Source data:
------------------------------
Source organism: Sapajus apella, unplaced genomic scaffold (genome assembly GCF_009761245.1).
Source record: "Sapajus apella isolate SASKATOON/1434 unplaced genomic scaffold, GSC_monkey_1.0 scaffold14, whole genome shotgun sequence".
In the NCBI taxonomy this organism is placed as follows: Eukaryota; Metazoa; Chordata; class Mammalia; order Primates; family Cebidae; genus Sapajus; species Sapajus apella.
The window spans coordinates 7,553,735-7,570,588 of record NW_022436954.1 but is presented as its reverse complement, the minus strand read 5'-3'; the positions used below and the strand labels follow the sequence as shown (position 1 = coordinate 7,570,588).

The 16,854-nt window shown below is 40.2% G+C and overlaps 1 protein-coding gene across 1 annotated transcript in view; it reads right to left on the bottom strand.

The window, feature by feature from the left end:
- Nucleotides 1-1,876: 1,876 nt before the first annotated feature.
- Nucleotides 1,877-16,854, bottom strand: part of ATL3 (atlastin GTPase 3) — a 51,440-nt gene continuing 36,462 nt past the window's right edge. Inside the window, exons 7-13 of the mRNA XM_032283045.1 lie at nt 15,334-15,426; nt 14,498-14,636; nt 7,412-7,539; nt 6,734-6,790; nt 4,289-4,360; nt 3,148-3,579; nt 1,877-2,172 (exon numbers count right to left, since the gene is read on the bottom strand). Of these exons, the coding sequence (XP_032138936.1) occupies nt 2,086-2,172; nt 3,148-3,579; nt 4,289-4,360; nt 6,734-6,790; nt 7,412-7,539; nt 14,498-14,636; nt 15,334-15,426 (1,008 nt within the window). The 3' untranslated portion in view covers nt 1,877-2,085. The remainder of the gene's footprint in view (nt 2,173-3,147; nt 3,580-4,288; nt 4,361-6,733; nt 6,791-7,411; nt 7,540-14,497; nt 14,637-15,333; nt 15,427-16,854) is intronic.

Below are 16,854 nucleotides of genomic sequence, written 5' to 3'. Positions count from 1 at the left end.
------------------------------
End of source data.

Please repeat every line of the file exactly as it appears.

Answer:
Source organism: Sapajus apella, unplaced genomic scaffold (genome assembly GCF_009761245.1).
Source record: "Sapajus apella isolate SASKATOON/1434 unplaced genomic scaffold, GSC_monkey_1.0 scaffold14, whole genome shotgun sequence".
In the NCBI taxonomy this organism is placed as follows: Eukaryota; Metazoa; Chordata; class Mammalia; order Primates; family Cebidae; genus Sapajus; species Sapajus apella.
The window spans coordinates 7,553,735-7,570,588 of record NW_022436954.1 but is presented as its reverse complement, the minus strand read 5'-3'; the positions used below and the strand labels follow the sequence as shown (position 1 = coordinate 7,570,588).

The 16,854-nt window shown below is 40.2% G+C and overlaps 1 protein-coding gene across 1 annotated transcript in view; it reads right to left on the bottom strand.

The window, feature by feature from the left end:
- Nucleotides 1-1,876: 1,876 nt before the first annotated feature.
- Nucleotides 1,877-16,854, bottom strand: part of ATL3 (atlastin GTPase 3) — a 51,440-nt gene continuing 36,462 nt past the window's right edge. Inside the window, exons 7-13 of the mRNA XM_032283045.1 lie at nt 15,334-15,426; nt 14,498-14,636; nt 7,412-7,539; nt 6,734-6,790; nt 4,289-4,360; nt 3,148-3,579; nt 1,877-2,172 (exon numbers count right to left, since the gene is read on the bottom strand). Of these exons, the coding sequence (XP_032138936.1) occupies nt 2,086-2,172; nt 3,148-3,579; nt 4,289-4,360; nt 6,734-6,790; nt 7,412-7,539; nt 14,498-14,636; nt 15,334-15,426 (1,008 nt within the window). The 3' untranslated portion in view covers nt 1,877-2,085. The remainder of the gene's footprint in view (nt 2,173-3,147; nt 3,580-4,288; nt 4,361-6,733; nt 6,791-7,411; nt 7,540-14,497; nt 14,637-15,333; nt 15,427-16,854) is intronic.

Below are 16,854 nucleotides of genomic sequence, written 5' to 3'. Positions count from 1 at the left end.